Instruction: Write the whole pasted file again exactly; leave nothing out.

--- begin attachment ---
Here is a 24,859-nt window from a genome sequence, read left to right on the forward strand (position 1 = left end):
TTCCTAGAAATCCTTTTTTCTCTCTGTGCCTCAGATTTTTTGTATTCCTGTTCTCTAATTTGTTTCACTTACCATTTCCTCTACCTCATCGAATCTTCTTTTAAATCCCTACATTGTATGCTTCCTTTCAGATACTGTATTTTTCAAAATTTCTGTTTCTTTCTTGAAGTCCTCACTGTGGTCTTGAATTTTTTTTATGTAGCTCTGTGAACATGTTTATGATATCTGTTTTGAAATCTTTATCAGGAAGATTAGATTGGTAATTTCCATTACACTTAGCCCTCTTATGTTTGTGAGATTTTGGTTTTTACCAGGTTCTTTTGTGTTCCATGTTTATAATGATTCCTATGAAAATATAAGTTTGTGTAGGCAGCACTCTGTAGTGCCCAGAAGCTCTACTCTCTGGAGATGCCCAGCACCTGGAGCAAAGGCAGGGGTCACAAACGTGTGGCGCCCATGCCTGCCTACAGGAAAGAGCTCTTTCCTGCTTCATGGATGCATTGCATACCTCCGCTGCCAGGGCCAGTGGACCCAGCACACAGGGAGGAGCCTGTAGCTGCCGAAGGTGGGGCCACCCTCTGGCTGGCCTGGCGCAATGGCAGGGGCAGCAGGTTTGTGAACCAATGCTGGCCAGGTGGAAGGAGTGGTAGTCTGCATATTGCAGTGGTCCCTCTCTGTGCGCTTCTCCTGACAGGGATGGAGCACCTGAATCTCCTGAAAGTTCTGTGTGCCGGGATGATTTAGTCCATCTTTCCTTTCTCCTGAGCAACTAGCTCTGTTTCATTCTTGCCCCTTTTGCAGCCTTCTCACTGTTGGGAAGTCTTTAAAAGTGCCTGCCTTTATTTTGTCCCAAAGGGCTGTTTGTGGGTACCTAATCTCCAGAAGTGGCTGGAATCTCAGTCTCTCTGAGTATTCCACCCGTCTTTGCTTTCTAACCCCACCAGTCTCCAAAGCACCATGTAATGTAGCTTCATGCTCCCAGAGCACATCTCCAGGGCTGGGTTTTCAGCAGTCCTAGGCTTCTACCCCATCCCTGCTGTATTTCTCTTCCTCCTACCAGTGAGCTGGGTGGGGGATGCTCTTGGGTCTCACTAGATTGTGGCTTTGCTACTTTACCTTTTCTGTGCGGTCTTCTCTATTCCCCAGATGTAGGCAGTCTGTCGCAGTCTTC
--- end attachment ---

Here is a 24,859-nt window from a genome sequence, read left to right on the forward strand (position 1 = left end):
TTCCTAGAAATCCTTTTTTCTCTCTGTGCCTCAGATTTTTTGTATTCCTGTTCTCTAATTTGTTTCACTTACCATTTCCTCTACCTCATCGAATCTTCTTTTAAATCCCTACATTGTATGCTTCCTTTCAGATACTGTATTTTTCAAAATTTCTGTTTCTTTCTTGAAGTCCTCACTGTGGTCTTGAATTTTTTTTATGTAGCTCTGTGAACATGTTTATGATATCTGTTTTGAAATCTTTATCAGGAAGATTAGATTGGTAATTTCCATTACACTTAGCCCTCTTATGTTTGTGAGATTTTGGTTTTTACCAGGTTCTTTTGTGTTCCATGTTTATAATGATTCCTATGAAAATATAAGTTTGTGTAGGCAGCACTCTGTAGTGCCCAGAAGCTCTACTCTCTGGAGATGCCCAGCACCTGGAGCAAAGGCAGGGGTCACAAACGTGTGGCGCCCATGCCTGCCTACAGGAAAGAGCTCTTTCCTGCTTCATGGATGCATTGCATACCTCCGCTGCCAGGGCCAGTGGACCCAGCACACAGGGAGGAGCCTGTAGCTGCCGAAGGTGGGGCCACCCTCTGGCTGGCCTGGCGCAATGGCAGGGGCAGCAGGTTTGTGAACCAATGCTGGCCAGGTGGAAGGAGTGGTAGTCTGCATATTGCAGTGGTCCCTCTCTGTGCGCTTCTCCTGACAGGGATGGAGCACCTGAATCTCCTGAAAGTTCTGTGTGCCGGGATGATTTAGTCCATCTTTCCTTTCTCCTGAGCAACTAGCTCTGTTTCATTCTTGCCCCTTTTGCAGCCTTCTCACTGTTGGGAAGTCTTTAAAAGTGCCTGCCTTTATTTTGTCCCAAAGGGCTGTTTGTGGGTACCTAATCTCCAGAAGTGGCTGGAATCTCAGTCTCTCTGAGTATTCCACCCGTCTTTGCTTTCTAACCCCACCAGTCTCCAAAGCACCATGTAATGTAGCTTCATGCTCCCAGAGCACATCTCCAGGGCTGGGTTTTCAGCAGTCCTAGGCTTCTACCCCATCCCTGCTGTATTTCTCTTCCTCCTACCAGTGAGCTGGGTGGGGGATGCTCTTGGGTCTCACTAGATTGTGGCTTTGCTACTTTACCTTTTCTGTGCGGTCTTCTCTATTCCCCAGATGTAGGCAGTCTGTCGCAGTCTTC